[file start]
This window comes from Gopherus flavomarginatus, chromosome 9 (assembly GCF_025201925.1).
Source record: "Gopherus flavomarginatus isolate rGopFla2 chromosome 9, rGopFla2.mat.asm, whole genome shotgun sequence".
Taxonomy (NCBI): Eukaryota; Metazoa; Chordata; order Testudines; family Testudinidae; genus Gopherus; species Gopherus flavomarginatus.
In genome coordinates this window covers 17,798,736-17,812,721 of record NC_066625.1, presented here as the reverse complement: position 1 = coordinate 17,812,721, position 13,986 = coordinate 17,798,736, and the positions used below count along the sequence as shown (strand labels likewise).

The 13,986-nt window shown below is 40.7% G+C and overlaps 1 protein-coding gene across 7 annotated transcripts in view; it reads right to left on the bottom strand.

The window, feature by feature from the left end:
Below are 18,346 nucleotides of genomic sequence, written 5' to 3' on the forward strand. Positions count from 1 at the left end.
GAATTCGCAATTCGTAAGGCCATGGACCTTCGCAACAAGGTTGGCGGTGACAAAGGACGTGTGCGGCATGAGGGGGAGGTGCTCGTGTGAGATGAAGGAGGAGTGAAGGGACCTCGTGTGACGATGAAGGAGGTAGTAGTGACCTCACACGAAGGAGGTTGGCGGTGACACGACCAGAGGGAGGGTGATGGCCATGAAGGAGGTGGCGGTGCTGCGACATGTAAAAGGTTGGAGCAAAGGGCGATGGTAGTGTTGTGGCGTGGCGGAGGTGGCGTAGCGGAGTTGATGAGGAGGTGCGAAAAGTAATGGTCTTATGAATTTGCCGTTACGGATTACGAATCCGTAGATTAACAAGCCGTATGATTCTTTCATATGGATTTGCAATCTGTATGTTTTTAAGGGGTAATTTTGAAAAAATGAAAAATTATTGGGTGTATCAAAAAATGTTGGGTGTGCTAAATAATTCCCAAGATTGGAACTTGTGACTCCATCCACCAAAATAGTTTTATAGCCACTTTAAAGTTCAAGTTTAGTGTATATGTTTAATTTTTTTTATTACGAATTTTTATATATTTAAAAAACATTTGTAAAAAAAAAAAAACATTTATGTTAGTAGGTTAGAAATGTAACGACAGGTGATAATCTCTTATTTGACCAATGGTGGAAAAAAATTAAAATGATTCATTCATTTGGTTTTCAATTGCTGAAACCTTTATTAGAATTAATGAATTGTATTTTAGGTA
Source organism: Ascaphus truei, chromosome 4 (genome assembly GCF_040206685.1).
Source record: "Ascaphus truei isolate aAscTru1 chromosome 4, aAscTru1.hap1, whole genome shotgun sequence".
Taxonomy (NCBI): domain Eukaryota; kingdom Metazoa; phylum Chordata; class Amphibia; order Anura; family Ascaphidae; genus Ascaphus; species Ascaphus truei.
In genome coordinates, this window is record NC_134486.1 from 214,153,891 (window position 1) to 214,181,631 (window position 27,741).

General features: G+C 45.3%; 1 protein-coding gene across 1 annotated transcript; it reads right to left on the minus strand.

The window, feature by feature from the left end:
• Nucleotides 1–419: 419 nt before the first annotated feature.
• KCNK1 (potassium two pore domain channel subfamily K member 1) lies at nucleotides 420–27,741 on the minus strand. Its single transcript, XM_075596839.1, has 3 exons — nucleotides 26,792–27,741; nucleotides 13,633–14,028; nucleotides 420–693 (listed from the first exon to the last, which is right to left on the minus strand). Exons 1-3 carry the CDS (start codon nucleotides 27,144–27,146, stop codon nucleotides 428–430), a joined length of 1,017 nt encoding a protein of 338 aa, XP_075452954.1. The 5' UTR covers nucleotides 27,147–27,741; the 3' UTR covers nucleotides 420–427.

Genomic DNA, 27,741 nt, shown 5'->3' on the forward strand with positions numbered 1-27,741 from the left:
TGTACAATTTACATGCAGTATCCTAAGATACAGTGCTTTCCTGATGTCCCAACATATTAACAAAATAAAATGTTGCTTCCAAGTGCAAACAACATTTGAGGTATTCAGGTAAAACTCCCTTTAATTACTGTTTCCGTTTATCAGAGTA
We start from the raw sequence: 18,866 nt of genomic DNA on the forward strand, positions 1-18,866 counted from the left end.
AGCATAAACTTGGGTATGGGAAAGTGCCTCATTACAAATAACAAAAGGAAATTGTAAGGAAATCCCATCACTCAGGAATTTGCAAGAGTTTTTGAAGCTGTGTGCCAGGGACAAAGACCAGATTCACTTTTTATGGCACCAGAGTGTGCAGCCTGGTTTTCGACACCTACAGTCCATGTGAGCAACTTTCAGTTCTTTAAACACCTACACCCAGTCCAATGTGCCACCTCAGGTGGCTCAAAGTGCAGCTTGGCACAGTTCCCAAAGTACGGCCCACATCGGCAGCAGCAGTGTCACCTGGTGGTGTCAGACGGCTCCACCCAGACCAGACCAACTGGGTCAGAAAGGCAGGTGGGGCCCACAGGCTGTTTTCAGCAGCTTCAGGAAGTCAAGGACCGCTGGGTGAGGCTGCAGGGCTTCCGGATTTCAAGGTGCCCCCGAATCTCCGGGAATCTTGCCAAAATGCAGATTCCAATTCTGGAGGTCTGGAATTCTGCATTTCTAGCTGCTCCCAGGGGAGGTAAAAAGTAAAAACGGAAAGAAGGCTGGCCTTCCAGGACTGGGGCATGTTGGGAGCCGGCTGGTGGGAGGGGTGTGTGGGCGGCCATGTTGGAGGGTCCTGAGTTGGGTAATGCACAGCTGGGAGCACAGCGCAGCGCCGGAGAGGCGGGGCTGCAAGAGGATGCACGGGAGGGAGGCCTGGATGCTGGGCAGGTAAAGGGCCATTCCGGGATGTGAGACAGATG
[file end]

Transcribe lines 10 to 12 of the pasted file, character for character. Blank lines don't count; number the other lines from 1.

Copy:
Source record: "Ascaphus truei isolate aAscTru1 chromosome 4, aAscTru1.hap1, whole genome shotgun sequence".
Taxonomy (NCBI): domain Eukaryota; kingdom Metazoa; phylum Chordata; class Amphibia; order Anura; family Ascaphidae; genus Ascaphus; species Ascaphus truei.
In genome coordinates, this window is record NC_134486.1 from 214,153,891 (window position 1) to 214,181,631 (window position 27,741).